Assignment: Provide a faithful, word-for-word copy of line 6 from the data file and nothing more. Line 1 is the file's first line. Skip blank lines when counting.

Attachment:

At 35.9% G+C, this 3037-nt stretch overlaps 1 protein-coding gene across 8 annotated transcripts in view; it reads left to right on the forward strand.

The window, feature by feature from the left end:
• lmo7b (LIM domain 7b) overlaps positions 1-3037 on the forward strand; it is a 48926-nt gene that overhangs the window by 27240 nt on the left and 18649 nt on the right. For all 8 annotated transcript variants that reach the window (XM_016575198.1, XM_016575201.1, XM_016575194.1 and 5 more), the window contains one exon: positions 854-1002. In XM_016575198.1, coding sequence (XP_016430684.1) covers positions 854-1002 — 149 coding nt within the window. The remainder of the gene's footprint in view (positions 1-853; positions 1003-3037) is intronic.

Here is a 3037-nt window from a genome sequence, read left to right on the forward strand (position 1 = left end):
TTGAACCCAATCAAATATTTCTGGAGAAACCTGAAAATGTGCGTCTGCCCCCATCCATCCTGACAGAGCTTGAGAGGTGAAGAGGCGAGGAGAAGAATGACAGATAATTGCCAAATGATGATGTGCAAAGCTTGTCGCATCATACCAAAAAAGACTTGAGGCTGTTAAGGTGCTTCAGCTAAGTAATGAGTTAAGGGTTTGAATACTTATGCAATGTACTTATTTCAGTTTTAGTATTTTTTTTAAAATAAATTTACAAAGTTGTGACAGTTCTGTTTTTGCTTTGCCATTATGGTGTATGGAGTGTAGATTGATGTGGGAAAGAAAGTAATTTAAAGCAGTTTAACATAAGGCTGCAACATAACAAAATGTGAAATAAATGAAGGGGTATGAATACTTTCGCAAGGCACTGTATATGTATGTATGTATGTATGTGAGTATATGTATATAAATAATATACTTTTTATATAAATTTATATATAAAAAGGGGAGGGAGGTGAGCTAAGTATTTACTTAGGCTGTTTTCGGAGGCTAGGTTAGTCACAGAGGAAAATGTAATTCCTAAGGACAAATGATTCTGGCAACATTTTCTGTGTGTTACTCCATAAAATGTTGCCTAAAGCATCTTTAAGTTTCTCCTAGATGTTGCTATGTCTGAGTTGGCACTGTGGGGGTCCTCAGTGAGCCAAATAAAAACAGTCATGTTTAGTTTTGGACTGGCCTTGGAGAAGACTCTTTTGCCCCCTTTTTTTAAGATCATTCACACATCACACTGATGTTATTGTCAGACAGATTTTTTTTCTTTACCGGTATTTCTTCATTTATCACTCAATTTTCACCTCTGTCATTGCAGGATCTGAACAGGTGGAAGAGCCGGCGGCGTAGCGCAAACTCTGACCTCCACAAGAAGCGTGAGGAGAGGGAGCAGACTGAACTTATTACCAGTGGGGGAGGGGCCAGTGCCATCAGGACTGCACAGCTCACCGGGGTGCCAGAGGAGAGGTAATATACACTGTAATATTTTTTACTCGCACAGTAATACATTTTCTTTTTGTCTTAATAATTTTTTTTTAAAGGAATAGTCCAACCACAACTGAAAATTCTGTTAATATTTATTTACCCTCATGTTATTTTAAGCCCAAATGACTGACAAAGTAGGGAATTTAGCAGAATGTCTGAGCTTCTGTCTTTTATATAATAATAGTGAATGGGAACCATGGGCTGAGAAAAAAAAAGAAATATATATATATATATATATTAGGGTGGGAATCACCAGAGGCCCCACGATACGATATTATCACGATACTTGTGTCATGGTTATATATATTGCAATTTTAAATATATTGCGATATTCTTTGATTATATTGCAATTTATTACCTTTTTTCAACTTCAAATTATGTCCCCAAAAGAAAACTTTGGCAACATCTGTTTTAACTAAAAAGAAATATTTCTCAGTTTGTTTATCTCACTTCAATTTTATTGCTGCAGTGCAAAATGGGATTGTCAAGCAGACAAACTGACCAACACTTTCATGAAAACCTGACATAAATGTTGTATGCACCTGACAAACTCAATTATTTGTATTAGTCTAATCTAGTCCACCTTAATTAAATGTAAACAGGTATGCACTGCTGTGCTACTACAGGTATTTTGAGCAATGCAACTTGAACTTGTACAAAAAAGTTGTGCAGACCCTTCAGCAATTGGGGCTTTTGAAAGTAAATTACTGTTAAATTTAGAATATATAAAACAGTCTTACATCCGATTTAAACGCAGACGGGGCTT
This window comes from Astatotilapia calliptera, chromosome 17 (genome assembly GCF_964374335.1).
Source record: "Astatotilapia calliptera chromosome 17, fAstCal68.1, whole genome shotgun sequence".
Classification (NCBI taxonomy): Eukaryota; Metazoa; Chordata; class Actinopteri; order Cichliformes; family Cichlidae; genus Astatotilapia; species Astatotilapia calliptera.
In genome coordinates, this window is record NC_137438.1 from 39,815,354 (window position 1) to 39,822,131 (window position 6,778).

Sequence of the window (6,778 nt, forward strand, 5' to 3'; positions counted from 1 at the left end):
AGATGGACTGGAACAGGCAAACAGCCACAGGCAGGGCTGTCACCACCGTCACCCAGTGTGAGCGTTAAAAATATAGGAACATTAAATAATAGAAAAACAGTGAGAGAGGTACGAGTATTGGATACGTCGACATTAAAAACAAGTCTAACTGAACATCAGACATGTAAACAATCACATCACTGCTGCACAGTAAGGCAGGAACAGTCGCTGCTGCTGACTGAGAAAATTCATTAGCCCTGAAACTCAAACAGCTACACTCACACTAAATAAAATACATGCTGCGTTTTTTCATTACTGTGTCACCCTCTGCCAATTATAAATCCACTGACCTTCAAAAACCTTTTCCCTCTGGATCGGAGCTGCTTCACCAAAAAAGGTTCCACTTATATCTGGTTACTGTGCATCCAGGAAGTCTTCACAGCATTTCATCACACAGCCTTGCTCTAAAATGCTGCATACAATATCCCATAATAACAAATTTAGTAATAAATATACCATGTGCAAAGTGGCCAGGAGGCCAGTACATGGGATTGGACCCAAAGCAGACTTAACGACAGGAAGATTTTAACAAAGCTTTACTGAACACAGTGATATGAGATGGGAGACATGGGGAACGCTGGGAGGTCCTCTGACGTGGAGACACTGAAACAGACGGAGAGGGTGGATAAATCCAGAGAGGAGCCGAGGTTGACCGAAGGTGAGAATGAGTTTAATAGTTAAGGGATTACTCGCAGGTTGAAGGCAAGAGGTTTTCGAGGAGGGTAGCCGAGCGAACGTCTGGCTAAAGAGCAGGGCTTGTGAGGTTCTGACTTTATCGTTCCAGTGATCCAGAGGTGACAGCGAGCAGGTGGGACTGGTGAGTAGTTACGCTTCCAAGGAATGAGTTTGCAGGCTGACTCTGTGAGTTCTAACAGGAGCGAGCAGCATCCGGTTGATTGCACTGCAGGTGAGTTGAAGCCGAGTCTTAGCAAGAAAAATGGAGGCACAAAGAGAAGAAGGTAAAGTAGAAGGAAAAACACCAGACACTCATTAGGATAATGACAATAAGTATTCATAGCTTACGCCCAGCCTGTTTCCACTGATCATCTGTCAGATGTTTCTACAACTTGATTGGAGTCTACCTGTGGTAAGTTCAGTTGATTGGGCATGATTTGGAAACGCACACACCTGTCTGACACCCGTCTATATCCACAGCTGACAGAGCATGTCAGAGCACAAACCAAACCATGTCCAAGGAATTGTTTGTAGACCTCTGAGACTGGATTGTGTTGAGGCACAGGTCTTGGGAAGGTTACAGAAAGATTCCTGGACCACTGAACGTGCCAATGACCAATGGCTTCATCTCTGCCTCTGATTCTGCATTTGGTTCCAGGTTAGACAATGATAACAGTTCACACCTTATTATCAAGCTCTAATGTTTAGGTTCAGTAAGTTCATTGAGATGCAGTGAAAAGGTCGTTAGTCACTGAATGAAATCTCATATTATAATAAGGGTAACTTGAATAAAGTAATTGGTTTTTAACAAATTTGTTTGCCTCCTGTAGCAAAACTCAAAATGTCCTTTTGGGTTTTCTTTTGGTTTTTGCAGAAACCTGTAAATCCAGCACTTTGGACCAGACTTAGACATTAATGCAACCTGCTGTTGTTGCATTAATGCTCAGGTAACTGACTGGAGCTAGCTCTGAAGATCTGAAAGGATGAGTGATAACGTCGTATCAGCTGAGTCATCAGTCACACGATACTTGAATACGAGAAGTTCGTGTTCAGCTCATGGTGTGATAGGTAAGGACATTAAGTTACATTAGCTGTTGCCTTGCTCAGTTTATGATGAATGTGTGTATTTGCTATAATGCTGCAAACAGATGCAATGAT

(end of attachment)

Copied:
This window comes from Astatotilapia calliptera, chromosome 17 (genome assembly GCF_964374335.1).